So how can the community keep involved? Mayor Hoechst spoke of a vital need to include citizens.

So how can the community keep involved? Mayor Hoechst spoke of a vital need to include citizens. “The Innovation District is a huge project. There will need to be workshops, formal meetings. Maybe we should start having regular, maybe, quarterly updates to council on how things are proceeding. Maybe it should become a council agenda item. We can use the city website as another place to provide this information.

Residents of South Lake County are partially to blame for the abdications of smart policy that led to the region’s dismal, hyper-developed prospects; as Lauren Ritchie has pointed out, many of its new populations arrived from Orlando, where bloated suburban development is the rule. Mount Dora residents have a clear role and say in which of its two futures will come to pass.

The Wolf Branch Innovation District plan stretches all the way out to 2040, and that’s a horizon clouded with a lot of if’s. Global warming is making the state prone to violent weather and the growing threat of excessive heat and rising seas. Periods of drought could completely overwhelm existing water supplies. Climate change advocates say that unless the world weans itself off fossil fuel consumption within 20 years, the rapid melt of the West Antarctic plate could subsume all of Florida within a hundred years. What happens when road culture (imagined ridiculously in Honky Tonk Freeway) dries up for lack of gas? (Those who say that they’re old enough not to have to worry about such things are conspiring with the vicious blows to fall upon their children and grandchildren’s day.)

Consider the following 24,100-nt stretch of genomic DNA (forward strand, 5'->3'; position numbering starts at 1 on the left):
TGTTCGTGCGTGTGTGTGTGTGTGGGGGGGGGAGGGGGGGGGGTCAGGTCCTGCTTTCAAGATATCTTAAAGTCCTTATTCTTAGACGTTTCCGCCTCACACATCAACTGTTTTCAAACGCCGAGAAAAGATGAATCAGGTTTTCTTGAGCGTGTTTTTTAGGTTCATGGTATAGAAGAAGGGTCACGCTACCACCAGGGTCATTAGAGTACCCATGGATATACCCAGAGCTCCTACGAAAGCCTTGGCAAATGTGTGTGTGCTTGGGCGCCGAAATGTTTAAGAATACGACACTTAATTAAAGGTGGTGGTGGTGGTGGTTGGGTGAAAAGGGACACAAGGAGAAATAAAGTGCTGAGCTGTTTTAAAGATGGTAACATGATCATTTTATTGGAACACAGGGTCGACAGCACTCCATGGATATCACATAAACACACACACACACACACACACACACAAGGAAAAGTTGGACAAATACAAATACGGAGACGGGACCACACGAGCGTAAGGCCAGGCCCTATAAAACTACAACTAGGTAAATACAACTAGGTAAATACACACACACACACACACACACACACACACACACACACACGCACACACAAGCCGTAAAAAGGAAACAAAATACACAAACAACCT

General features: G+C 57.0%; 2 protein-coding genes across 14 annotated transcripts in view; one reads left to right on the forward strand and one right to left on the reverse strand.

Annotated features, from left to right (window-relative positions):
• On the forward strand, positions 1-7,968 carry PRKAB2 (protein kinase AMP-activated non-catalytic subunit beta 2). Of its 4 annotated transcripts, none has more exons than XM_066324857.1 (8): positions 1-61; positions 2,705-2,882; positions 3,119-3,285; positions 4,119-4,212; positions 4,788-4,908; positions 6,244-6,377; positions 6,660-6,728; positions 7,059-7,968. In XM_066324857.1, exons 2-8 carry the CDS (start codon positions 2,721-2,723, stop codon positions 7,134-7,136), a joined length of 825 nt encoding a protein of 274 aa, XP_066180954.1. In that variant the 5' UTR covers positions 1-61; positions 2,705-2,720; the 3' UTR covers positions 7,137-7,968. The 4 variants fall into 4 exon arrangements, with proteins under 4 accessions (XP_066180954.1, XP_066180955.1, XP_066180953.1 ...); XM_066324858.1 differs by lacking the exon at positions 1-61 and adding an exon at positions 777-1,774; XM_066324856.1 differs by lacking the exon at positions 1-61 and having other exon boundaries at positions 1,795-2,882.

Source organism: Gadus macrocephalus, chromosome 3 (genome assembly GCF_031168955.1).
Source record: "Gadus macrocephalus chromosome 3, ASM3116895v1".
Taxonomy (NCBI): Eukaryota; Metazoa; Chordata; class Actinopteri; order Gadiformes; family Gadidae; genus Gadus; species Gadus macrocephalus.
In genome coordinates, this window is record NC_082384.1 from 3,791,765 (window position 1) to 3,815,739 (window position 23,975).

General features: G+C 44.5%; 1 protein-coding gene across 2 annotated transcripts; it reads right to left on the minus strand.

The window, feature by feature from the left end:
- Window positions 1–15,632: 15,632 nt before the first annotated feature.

In “Honky Tonk Freeway,” the peril of attracting growth without a good plan is clear.

At recent candidates forums, challengers Mark Slaby, Laurie Tillet, and Nick Girone (challengers for the At-large, First District council and mayor seat) voiced support for the Wolf Branch Innovation District plan and the need to carefully manage its growth. It is heartening to know there’s no outright opposition to the Innovation District plan, but the devil is surely waiting in all the details council and city and county leaders have to iron out.

Given the magnitude of what’s just ahead, citizens need to consider their choices carefully on November 3, not only for their council representatives but also on charter revisions. Changes might provide greater consistency and effectiveness to the council’s work through an extension of terms. Or, the elimination of at-large seats could provide individual districts with a stronger voice.

The Wolf Branch Innovation District is a prime example of why regional and state elections matter, too. Our Lake County commission has to remain equally strong and dedicated to the project, state representatives need to be advocates and our Governor must remain accountable. If they aren’t, then voters need to remember that as well next year

How Mount Dora changes over the next decade will deeply affect life across all of Lake County. Are we destined to become a mega-suburb of retirees and commuters whose heavy taxes still can’t provide enough for city services, or will we have a decent economic leg to finally stand on our own?

That is the crossroads now facing the city, and which of those two courses comes to pass will have a dramatic effect upon life for all of us, families, friends and neighbors alike.

— David Cohea (david@gmail.com)

Originally published at www.mountdoracitizen.com on October 24, 2015.